Lovell, Wyoming…Get Real is new marketing brand for community

After 3½ months of brainstorming and refining, a group working on a brand for the Lovell community has come up with a catchy slogan to move forward with:

Get Real.

Lovell Inc. Director Sue Taylor became convinced that Lovell needed something to “hang its hat on” after attending the Wyoming Economic Development Association fall meeting and the International Economic Development Council workshop on marketing and attraction in Madison, Wisc., both in October.

During the October meetings, Taylor learned that it is important for a community to narrow its focus and establish a marketable identity that will set the community apart from other similar communities.

Taylor told the Lovell Area Chamber of Commerce general membership Monday that when she asked participants at the workshops which of the area’s attractions and images would cause people to get in a car and come to Lovell – the lake and canyon, the Rose City of Wyoming image, the Big Horn Mountains and the Pryor Mountain Mustangs, nearly everyone told her the wild horses were the biggest draw.

Given that information, Taylor scheduled a branding workshop on Feb. 2, and a facilitator worked with 18 community leaders to begin the development a marketable image for the community based on the wild horses and the imagery that surrounds them.

Images that came to mind during the workshop included freedom, independence, spirit, community and family, and while the idea is not to abandon the Rose City of Wyoming moniker, and while efforts will continue to promote the Big Horn Mountains, Big Horn Lake and other areas, the “hook” for travelers and those looking to invest in a community will be the image of the mustang, the group decided.

From the Feb. 2 meeting came the formation of a brand leadership team, which has met about every other week for 3½ months to further refine the ideas and imagery of the wild mustang and the Lovell community.

Taylor said the team worked on ideas like free spirit, independence and adventure, and the ideas began to coalesce around the idea that the Lovell community is authentic, not glitzy and fake.

“It boiled down to something we felt good about, that we’re authentic, we’re genuine,” she said. “We’re not the gunfights in Cody.”

As the group played with concepts like the real west or true spirit, member Christy Fleming pointed out that Montana has a tourism promotion going called Get Lost, where visitors are encouraged to come to Montana and leave their stress and problems behind.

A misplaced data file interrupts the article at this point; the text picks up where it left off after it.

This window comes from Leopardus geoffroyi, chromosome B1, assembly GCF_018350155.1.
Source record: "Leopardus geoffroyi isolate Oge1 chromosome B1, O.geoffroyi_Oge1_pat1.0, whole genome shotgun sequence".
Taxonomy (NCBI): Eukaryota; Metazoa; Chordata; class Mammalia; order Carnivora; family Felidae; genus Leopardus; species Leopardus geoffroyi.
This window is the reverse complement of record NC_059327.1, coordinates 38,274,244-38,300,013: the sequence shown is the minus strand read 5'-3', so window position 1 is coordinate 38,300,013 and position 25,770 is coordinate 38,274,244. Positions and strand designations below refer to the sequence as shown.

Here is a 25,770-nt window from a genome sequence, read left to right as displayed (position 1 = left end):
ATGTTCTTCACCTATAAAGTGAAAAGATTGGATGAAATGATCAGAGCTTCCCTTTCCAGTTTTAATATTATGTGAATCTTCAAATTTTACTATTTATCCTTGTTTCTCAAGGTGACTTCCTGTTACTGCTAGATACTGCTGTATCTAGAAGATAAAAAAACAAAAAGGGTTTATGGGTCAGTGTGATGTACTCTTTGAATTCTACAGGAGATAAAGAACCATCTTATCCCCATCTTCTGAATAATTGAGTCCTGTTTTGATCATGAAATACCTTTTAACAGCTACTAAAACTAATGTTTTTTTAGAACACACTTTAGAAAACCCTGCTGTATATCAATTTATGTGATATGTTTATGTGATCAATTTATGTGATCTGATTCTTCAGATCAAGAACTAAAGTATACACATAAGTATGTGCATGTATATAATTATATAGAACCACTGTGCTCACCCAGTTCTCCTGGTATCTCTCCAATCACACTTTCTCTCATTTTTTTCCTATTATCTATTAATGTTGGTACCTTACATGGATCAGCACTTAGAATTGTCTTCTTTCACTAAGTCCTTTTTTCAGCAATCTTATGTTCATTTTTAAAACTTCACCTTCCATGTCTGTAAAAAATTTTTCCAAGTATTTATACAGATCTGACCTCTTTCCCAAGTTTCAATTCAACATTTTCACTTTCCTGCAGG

As leadership team members discussed how to show that Lovell is authentic and genuine, a simple, catchy phrase emerged: Get Real.

“We’ve discussed the pluses and minuses of that,” Taylor said. “We knew there could be two meanings. The key element is that we’re not overselling ourselves and we’re not trying to be something we’re not. When you brand a community you have to be careful that you can meet people’s expectations. We felt it was important to present an authentic picture of who we are.”

Taylor said team members believe that the community can have fun with “Get Real” and noted that the Hyart Film Festival has already decided to use “Get Reel” – as in film reels – during promotion of the festival this spring.

“We have some interest from businesses to adopt the slogan including Queen Bee because they make candy with natural ingredients,” Taylor said. “We have interest from two businesses who want to use this campaign for employee recruitment.”

Taylor hopes the community likes the phrase and the image it represents.

“It would be our hope to have this embraced by members of the community, by businesses and by town government and the chamber,” she said. “I think it is (being embraced).”

The brand leadership team played with several concepts and is focusing on three phrases: Real Opportunity for business recruitment, Real Adventure for tourism and recreation promotion and Real Freedom for both economic development and tourism. Spinoff phrases include Real Beauty and Real Experience.

The team is now in the process of refining the brand, working on a logo and text for print advertisements. Keri Schilthuis has been working on the text, and Aubry Jolley has added artwork in the form of a horse image to the original logo.

Branding has three facets, Taylor said: business recruitment, tourism and internal marketing – reaching into the community itself.

By David Peck